Micks Solution:It is doubtful whether anything can be done with any success to improve the appearance of your wallpaper. However, you may try making slits in the blisters with a craft knife. Follow, if possible any lines or edges of the pattern where the slits will be less likely to be noticed. Lift these edges of paper, re-paste, and stick back. Take care not to squeeze any paste on to the face of the wallpaper. The reason for blistering occurring is usually that the paste was too thin, and/or the wallpaper was not allowed to soak sufficiently before hanging. When the paper is pasted moisture is absorbed, causing the fibres to swell. Naturally, the thicker the paper the more it can absorb. Should the paste be thin these papers will expand excessively, causing not only blisters but possibly loose edges as it endeavours to regain its normal size on drying. The correct procedure when hanging embossed papers is to use a paste such as "solvite". Mix it to a fairly stiff consistency so that the brush more or less stands up in it. Apply the paste, but brush it out fairly well. This gives the adhesive strength without the water content. Less water means less absorption of moisture and less expansion of paper. Allow about 5 minutes (the time varies with the nature of the wallpaper) before hanging to the wall. A second pasting should not be necessary. It would improve the grip of these papers if you hang a lining paper first in a horizontal direction.

Papering insulation board

paper hanging problems
Readers Question:On a partition in one of my rooms I have fixed an insulating board to help deaden any noise. I wish to hang wallpaper to the board, but the surface does not appear very suitable. What can you advise?
Micks Solution:There are several kinds of insulation boards and it would have helped if you had given us the name of the type used. I have tested a fibrous surface type to which paper will not stick satisfactorily. However, by following these instructions you will find you can cope with most fibrous types of insulating boards. All nails must be sunk below the board surface. Next apply a coat of paint as a sealer. A flat paint to which a little varnish has been added will do. This binds down the fibres. When dry, lightly rub down the surface to remove any loose fibres. All joints and sunken nails must be filled level with filler. Hang a fairly stout lining paper. Follow when dry, by hanging the wallpaper.

Colour bleaching

Readers Question:We are about to repaper one of our rooms. But before doing so we would like your advice on the cause of bleached patches on the present wallpaper. There is no damping up the wallpaper, and it feels perfectly dry. As we are going to strip the old paper off, we want to know if there is anything to be done to avoid colour bleaching re-occurring?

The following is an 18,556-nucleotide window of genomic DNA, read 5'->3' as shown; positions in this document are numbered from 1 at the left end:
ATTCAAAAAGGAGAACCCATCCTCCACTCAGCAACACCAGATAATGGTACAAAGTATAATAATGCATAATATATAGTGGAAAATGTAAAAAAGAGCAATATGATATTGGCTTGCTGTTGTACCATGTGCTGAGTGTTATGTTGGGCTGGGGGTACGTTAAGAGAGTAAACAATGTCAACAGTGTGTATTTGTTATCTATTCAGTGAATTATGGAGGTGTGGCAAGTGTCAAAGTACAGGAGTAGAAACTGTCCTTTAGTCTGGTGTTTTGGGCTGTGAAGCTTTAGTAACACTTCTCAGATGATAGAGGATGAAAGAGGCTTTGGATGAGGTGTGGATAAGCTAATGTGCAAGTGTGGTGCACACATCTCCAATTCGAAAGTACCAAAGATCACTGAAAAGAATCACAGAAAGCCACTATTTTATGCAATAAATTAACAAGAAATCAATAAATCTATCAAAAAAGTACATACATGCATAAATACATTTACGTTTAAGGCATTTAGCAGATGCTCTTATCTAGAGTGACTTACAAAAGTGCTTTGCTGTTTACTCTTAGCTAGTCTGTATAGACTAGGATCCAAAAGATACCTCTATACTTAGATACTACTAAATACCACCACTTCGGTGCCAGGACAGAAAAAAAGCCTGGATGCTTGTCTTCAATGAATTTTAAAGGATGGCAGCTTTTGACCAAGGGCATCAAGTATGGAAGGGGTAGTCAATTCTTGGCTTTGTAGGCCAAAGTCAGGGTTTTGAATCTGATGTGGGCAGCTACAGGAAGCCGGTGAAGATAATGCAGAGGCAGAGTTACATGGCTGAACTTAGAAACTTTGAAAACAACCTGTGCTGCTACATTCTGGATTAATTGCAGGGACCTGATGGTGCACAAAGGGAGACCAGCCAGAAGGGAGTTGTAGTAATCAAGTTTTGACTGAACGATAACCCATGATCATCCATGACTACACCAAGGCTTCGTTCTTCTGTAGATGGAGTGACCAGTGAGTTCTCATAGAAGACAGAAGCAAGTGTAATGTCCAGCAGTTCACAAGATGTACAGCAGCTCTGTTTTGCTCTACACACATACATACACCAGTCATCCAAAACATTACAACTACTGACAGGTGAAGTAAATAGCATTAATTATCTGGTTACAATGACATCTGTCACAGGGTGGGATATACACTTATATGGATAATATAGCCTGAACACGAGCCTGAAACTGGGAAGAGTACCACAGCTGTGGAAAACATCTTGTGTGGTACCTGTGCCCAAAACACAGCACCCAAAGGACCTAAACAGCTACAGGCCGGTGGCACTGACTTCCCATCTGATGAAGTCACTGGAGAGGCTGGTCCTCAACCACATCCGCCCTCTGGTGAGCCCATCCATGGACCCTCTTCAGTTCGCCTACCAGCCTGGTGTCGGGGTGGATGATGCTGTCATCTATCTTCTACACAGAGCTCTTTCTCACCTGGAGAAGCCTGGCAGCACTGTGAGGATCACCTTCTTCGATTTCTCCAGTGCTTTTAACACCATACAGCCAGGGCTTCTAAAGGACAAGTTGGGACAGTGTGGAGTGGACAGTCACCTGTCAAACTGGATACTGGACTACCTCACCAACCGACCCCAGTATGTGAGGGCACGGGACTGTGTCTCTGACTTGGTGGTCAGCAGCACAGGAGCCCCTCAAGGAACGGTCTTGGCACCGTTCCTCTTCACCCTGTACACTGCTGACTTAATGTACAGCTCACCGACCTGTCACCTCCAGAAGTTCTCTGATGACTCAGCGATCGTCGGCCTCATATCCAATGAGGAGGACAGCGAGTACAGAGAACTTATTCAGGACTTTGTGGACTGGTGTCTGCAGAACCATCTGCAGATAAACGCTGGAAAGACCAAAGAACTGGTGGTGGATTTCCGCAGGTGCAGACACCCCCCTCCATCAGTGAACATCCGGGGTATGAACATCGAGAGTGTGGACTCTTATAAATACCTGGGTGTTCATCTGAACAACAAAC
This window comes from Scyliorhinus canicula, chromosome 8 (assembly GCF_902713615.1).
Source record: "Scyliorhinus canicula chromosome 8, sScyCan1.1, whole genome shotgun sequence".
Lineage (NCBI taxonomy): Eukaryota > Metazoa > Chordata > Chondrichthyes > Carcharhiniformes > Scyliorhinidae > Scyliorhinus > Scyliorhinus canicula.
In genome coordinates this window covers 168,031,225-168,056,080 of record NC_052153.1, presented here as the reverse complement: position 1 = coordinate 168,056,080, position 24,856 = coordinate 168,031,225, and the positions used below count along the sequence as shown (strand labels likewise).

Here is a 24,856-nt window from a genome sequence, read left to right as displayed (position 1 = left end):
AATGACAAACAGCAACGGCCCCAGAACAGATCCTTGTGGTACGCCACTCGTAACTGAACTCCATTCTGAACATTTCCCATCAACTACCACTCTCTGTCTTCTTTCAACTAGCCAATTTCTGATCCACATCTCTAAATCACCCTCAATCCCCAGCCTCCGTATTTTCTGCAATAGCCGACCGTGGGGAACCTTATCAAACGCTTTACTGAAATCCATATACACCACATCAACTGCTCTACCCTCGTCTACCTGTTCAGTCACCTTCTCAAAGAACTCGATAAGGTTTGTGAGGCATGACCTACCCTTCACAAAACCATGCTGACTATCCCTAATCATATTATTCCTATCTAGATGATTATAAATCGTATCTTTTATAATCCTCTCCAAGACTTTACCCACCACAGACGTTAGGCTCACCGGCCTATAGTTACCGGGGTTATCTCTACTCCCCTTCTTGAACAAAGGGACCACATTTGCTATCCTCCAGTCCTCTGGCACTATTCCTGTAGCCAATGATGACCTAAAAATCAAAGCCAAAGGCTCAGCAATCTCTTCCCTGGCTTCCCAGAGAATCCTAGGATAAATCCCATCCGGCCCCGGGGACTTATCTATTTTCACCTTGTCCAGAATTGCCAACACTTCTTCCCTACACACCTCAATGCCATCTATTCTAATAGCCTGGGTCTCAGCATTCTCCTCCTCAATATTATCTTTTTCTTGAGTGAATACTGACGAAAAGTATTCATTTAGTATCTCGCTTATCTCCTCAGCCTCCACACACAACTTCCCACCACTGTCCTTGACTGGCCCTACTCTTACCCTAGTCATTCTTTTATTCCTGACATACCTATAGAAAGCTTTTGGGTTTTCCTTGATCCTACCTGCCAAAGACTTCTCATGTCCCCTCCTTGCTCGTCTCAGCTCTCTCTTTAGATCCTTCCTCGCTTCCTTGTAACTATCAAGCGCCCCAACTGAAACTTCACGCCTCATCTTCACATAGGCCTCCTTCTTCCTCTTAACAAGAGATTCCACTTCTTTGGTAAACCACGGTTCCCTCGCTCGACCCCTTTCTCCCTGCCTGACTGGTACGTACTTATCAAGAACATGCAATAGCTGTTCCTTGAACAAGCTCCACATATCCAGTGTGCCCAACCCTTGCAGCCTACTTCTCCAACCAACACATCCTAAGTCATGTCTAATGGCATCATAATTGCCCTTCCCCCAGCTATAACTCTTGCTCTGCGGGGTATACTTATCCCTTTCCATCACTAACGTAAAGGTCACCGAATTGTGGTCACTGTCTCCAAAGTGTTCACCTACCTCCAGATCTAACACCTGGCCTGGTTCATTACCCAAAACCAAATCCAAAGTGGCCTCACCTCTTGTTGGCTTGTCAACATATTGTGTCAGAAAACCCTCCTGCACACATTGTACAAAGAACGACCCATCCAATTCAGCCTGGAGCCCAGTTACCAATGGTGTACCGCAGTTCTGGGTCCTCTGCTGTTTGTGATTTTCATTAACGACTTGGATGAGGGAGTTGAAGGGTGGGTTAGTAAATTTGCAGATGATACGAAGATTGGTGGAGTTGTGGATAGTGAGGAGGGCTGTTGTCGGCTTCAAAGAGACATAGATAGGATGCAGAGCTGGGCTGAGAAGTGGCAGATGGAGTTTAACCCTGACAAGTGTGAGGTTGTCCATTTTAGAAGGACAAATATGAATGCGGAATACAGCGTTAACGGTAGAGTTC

Micks Solution: There are various reasons for these patches bleaching. It may be due to efflorescence caused through salts in the brickwork. Atmospheric dampness re-activates the salts, which come out through the paper. This leaves a white fluffy material on the surface. However as you do not mention any such thing occurring, we can assume it must be something else. The walls may not be damp in themselves. But I am inclined to think that the plaster varies in porosity and there is invisible condensation moisture present in some parts of the paper more than in others. This sometimes happens if a previous treatment such as washable distemper, has not been evenly removed. Most wallpapers are continually absorbing and releasing moisture as the humidity of the atmosphere alters. Although the paper never gets wet enough to show noticeable dampness, patches may eventually appear where the moisture is arrested by the non-absorbent parts of the plaster. I suggest hanging a good, stout lining paper to give a more uniform background. Use starch type paste to keep down the moisture content of the paper.

Dampness and pitch paper

paper hanging problems
Readers Question:My old cottage has no damp course. Although I have treated the lower parts of the wall with pitch paper, it does not stay on for long. The dampness fortunately, is not very pronounced, but any suggested solution you can give me to overcome this trouble will be welcome.
Micks Solution: Unfortunately, there is no cure for your trouble unless structural repairs are undertaken by inserting a damp course in the brickwork. However, clear the earth away from the outer wall to the depth of about one foot. Render the lower brickwork, and for about one foot above the earth level with a water-proof cement. This will stop most of the moisture from coming through into the room. On the inner-side of this wall try to dry out the dampness by using gentle heat. The best method of applying the pitch paper is to treat the effected area with bituminous paint. Whilst it is still wet apply the pitch paper with the pitch side to the wall. Use a warm iron to fix it, thus fusing the paint and paper together. This should make a satisfactory job to which wallpaper can be hung. Unless the moisture is excessive, it will last for a considerable time.